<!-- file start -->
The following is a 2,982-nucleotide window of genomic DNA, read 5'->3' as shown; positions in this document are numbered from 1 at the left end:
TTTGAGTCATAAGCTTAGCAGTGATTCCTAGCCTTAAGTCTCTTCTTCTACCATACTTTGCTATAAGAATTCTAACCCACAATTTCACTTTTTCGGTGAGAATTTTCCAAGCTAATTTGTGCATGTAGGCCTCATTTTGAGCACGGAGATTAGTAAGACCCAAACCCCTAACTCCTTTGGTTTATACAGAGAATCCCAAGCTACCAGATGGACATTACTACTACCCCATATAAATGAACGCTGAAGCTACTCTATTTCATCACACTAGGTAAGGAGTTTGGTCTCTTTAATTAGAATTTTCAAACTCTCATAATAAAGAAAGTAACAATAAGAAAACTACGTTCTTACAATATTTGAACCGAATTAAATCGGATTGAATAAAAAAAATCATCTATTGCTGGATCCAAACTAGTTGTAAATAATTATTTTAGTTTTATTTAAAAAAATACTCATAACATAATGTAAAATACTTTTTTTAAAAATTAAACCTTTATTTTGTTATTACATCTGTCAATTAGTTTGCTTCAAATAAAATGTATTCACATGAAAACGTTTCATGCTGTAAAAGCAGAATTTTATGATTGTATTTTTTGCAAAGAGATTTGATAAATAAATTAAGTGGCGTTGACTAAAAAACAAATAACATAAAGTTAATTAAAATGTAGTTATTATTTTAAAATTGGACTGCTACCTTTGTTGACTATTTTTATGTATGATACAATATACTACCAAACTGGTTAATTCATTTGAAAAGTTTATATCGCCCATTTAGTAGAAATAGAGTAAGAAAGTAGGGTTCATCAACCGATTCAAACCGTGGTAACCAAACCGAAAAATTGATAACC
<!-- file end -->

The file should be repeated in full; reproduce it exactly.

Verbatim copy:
The following is a 2,982-nucleotide window of genomic DNA, read 5'->3' as shown; positions in this document are numbered from 1 at the left end:
TTTGAGTCATAAGCTTAGCAGTGATTCCTAGCCTTAAGTCTCTTCTTCTACCATACTTTGCTATAAGAATTCTAACCCACAATTTCACTTTTTCGGTGAGAATTTTCCAAGCTAATTTGTGCATGTAGGCCTCATTTTGAGCACGGAGATTAGTAAGACCCAAACCCCTAACTCCTTTGGTTTATACAGAGAATCCCAAGCTACCAGATGGACATTACTACTACCCCATATAAATGAACGCTGAAGCTACTCTATTTCATCACACTAGGTAAGGAGTTTGGTCTCTTTAATTAGAATTTTCAAACTCTCATAATAAAGAAAGTAACAATAAGAAAACTACGTTCTTACAATATTTGAACCGAATTAAATCGGATTGAATAAAAAAAATCATCTATTGCTGGATCCAAACTAGTTGTAAATAATTATTTTAGTTTTATTTAAAAAAATACTCATAACATAATGTAAAATACTTTTTTTAAAAATTAAACCTTTATTTTGTTATTACATCTGTCAATTAGTTTGCTTCAAATAAAATGTATTCACATGAAAACGTTTCATGCTGTAAAAGCAGAATTTTATGATTGTATTTTTTGCAAAGAGATTTGATAAATAAATTAAGTGGCGTTGACTAAAAAACAAATAACATAAAGTTAATTAAAATGTAGTTATTATTTTAAAATTGGACTGCTACCTTTGTTGACTATTTTTATGTATGATACAATATACTACCAAACTGGTTAATTCATTTGAAAAGTTTATATCGCCCATTTAGTAGAAATAGAGTAAGAAAGTAGGGTTCATCAACCGATTCAAACCGTGGTAACCAAACCGAAAAATTGATAACC